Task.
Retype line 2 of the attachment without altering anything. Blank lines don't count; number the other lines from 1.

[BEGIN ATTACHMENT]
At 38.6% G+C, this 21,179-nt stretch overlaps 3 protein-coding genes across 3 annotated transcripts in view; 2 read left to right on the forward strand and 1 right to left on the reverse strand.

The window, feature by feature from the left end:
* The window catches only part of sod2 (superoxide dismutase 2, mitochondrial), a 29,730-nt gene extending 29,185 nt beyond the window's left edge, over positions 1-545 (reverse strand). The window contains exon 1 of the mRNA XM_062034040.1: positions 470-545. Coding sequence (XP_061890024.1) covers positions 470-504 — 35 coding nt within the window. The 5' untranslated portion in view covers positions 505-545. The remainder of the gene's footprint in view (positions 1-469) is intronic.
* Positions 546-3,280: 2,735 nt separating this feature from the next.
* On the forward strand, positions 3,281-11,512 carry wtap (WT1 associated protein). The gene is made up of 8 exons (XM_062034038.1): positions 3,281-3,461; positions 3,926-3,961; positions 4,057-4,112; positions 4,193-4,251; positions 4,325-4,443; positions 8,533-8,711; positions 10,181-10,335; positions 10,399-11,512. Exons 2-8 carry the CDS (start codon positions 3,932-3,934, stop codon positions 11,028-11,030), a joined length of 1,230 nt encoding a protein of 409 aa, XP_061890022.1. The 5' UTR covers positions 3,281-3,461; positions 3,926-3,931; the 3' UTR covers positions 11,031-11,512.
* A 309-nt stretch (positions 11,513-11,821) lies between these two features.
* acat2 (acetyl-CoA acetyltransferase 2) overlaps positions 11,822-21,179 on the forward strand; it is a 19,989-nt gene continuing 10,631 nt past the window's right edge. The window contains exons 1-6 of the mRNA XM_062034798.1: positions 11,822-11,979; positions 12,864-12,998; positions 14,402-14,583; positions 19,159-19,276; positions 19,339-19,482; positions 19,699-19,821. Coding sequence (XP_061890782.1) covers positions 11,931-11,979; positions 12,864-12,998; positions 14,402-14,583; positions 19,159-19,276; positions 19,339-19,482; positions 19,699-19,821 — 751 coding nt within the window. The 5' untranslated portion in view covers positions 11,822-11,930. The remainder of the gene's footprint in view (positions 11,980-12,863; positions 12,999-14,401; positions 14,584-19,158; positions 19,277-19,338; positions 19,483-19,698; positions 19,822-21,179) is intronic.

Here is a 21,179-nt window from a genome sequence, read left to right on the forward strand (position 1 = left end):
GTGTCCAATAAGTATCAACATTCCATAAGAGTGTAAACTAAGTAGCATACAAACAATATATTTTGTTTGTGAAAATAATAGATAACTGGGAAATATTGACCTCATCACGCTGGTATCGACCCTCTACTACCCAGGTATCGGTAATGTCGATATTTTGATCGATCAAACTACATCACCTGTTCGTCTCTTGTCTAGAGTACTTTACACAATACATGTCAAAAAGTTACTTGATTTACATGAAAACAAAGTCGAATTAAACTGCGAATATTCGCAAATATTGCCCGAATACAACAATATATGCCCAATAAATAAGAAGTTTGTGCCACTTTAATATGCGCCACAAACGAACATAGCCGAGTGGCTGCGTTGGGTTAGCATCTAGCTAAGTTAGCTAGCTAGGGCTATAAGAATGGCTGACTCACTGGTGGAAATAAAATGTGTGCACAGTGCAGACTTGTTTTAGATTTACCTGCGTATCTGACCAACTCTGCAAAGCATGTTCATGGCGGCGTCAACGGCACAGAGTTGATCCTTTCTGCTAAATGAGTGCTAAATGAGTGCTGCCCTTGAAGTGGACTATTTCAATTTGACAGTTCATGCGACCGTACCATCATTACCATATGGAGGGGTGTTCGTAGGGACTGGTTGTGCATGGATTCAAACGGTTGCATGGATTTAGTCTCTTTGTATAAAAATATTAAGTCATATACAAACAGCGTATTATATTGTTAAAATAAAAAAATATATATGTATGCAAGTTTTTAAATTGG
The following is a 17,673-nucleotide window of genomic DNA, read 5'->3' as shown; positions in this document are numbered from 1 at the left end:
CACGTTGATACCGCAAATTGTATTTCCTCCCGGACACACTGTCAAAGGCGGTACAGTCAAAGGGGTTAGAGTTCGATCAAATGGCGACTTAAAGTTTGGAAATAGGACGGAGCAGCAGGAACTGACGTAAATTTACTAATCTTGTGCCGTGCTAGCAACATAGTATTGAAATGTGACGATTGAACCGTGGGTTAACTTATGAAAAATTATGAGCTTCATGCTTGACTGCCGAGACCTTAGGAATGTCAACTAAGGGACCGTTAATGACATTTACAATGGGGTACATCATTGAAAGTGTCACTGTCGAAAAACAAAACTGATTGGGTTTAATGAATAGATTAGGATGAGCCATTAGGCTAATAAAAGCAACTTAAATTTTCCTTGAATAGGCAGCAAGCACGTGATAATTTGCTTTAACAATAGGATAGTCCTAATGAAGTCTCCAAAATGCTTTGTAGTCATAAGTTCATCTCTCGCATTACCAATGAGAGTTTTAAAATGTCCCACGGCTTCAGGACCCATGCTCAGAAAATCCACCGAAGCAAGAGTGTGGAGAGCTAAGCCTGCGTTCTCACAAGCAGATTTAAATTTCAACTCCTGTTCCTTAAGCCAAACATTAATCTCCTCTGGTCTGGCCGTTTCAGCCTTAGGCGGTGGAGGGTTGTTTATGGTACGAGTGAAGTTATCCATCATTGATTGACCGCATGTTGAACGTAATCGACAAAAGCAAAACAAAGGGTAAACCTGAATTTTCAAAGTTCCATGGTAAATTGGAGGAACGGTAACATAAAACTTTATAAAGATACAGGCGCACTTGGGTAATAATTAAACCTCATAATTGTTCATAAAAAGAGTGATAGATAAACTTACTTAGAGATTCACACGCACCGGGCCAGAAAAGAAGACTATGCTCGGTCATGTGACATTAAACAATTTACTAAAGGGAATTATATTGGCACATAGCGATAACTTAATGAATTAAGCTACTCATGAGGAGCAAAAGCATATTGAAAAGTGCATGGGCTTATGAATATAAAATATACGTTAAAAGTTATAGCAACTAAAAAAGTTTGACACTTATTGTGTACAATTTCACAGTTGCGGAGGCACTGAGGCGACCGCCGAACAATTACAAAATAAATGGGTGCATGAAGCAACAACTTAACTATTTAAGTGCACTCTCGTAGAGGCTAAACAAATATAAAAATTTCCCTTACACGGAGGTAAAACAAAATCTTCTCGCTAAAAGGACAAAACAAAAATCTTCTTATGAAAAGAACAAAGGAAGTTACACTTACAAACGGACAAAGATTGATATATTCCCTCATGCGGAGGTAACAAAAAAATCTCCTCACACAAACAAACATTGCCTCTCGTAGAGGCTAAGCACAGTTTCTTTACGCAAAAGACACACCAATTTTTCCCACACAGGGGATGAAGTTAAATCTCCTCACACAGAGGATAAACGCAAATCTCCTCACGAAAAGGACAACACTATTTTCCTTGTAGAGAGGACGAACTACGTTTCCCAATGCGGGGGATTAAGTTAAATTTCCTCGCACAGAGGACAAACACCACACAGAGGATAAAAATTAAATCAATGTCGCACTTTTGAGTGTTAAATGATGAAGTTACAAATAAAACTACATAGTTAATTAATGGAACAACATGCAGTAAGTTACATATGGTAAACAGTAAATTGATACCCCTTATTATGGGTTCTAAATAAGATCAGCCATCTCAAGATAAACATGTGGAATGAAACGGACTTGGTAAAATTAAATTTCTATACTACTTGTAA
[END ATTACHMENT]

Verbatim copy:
The window, feature by feature from the left end: